Jupiter has entered into a specific spot where it is directly opposite the Sun in terms of Earth’s position. This phase is simply called opposition. Making for a perfect moment for a photo to be snapped of the massive gas giant. And the Hubble space telescope did just that.
The photo was taken in the last moments of the opposition, on the 27th of June. And it shows that Jupiter has not changed much. Still neverending, raging gas storms that seem to create neet lines as they devastate everything in sight.
These storms can theoretically go on forever and even merge with one another. The atmosphere on Jupiter is mostly hydrogen with some helium. These gases are highly flammable and one rogue meteorite can a monumental explosion. Thankfully, the lack of oxygen on the giant planet does not allow combustion to take place.
The Great Red Spot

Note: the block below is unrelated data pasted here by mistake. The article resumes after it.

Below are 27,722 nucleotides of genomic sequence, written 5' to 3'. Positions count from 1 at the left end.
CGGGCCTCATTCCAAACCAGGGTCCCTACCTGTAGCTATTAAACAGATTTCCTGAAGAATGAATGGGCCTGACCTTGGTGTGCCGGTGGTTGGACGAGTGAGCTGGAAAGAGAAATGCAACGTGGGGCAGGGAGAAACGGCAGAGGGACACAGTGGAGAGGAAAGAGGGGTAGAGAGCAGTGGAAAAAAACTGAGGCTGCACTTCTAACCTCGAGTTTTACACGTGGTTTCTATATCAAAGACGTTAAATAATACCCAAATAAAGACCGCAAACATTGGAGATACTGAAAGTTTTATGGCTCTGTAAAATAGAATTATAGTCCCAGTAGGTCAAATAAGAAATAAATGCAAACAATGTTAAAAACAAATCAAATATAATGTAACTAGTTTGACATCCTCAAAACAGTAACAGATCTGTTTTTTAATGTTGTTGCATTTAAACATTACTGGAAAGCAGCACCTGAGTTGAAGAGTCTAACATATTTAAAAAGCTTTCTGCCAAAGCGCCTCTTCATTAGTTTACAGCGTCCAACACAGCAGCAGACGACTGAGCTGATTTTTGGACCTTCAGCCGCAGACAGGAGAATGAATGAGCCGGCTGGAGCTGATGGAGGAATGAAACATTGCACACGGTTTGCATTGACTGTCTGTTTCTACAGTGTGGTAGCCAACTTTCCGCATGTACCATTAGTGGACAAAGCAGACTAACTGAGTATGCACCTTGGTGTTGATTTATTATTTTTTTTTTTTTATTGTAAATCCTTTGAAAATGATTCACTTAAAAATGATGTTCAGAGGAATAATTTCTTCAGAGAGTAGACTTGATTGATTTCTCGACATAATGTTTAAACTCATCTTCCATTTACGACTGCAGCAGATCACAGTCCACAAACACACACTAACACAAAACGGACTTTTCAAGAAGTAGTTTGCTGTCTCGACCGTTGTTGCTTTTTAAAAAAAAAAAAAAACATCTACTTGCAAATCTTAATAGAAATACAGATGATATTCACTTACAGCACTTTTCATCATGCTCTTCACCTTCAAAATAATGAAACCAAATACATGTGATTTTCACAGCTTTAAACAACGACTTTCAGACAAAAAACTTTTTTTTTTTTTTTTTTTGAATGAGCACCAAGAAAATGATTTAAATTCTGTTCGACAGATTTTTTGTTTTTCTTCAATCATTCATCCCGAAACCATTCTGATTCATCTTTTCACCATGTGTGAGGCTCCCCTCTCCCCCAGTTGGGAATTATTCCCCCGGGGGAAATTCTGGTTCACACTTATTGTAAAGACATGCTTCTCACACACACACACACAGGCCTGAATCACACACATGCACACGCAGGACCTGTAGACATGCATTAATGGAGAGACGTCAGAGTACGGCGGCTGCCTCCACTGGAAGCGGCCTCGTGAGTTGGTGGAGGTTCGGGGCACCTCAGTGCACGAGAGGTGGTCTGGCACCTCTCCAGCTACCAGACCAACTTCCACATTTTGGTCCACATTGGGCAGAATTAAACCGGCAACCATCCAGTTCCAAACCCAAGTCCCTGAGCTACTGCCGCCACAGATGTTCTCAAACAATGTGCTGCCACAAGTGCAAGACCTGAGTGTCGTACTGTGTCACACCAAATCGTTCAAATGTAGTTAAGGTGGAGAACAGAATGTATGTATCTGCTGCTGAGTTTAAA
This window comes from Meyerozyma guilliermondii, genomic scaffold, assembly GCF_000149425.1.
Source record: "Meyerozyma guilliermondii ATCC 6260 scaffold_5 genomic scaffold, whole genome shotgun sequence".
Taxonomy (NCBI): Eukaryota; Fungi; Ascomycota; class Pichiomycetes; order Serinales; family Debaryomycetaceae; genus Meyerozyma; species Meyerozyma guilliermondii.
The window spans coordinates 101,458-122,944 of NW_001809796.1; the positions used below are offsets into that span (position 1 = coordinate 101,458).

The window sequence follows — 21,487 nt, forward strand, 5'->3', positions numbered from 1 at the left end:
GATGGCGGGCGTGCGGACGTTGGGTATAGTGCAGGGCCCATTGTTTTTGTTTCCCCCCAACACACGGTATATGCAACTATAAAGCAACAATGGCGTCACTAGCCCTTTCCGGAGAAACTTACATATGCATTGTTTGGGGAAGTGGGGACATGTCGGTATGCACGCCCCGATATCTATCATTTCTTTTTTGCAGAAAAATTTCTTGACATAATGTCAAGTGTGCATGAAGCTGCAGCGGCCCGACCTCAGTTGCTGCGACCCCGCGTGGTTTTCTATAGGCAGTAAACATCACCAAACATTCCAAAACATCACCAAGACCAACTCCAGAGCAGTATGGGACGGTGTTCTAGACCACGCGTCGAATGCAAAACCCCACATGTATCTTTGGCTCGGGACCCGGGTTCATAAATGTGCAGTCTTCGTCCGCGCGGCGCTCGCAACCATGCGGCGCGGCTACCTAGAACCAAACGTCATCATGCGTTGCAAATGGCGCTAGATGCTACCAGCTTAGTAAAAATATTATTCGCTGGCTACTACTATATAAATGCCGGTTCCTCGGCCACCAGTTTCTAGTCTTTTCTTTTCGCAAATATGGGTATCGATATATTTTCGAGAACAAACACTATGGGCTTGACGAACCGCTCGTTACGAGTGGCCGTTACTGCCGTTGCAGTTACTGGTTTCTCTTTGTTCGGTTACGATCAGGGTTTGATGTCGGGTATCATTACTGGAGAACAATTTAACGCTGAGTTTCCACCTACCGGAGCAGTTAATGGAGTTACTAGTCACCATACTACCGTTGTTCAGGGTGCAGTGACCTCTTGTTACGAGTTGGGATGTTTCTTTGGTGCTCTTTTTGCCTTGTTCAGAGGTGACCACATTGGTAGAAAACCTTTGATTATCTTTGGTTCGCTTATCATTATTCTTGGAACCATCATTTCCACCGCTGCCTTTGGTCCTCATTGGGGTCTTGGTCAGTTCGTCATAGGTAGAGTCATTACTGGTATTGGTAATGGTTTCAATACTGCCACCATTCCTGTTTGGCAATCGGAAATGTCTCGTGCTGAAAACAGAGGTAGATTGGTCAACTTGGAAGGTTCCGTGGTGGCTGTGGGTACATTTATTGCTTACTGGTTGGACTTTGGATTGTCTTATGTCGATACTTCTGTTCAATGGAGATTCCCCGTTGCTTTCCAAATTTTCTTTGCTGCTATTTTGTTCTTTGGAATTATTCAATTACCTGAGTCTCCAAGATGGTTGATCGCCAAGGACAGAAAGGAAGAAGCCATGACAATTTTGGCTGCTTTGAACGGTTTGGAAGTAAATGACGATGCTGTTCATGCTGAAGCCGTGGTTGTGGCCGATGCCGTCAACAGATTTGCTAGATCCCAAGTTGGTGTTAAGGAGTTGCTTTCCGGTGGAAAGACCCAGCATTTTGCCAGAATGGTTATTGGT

The viewer’s attention will no doubt center around the giant red spot in the photo. Giant is selling it short, as it is larger the Earth’s diameter. That is how large Jupiter is really, one spot on its surface is wider than our planet.
The spot is home to winds that blow away at speeds reaching up to 680 km per hour. Two bands of clouds can be seen to separate the formation. Scientists believe that the Great Red Spot formed around three and a half centuries ago and is showing evidence of shrinking.
Nobody knows why but the case is being studied and will receive even more attention in the future. As astronomers are waiting to receive their new instrument, which will replace Hubble in the recent future.
Strips of color
The strips of neatly arranged colors are formed by winds that travel at speeds close to 540 km per hour. Scientists call the lighter strips zones and the darker ones belts. It is not known why the strips have their specific colors but it has been theorized that the lighter ones get their color from the presence of ammonia ice that is flying around.
Patrick Supernaw is the lead editor for Great Lakes Ledger. Patrick has written for many publications including The Huffington Post and Vanity Fair. Patrick is based in Ottawa and covers issues affecting his city. In addition to his severe hockey addiction, Pat also enjoys kayaking and can often be found paddling the Rideau Canal. Contact Pat here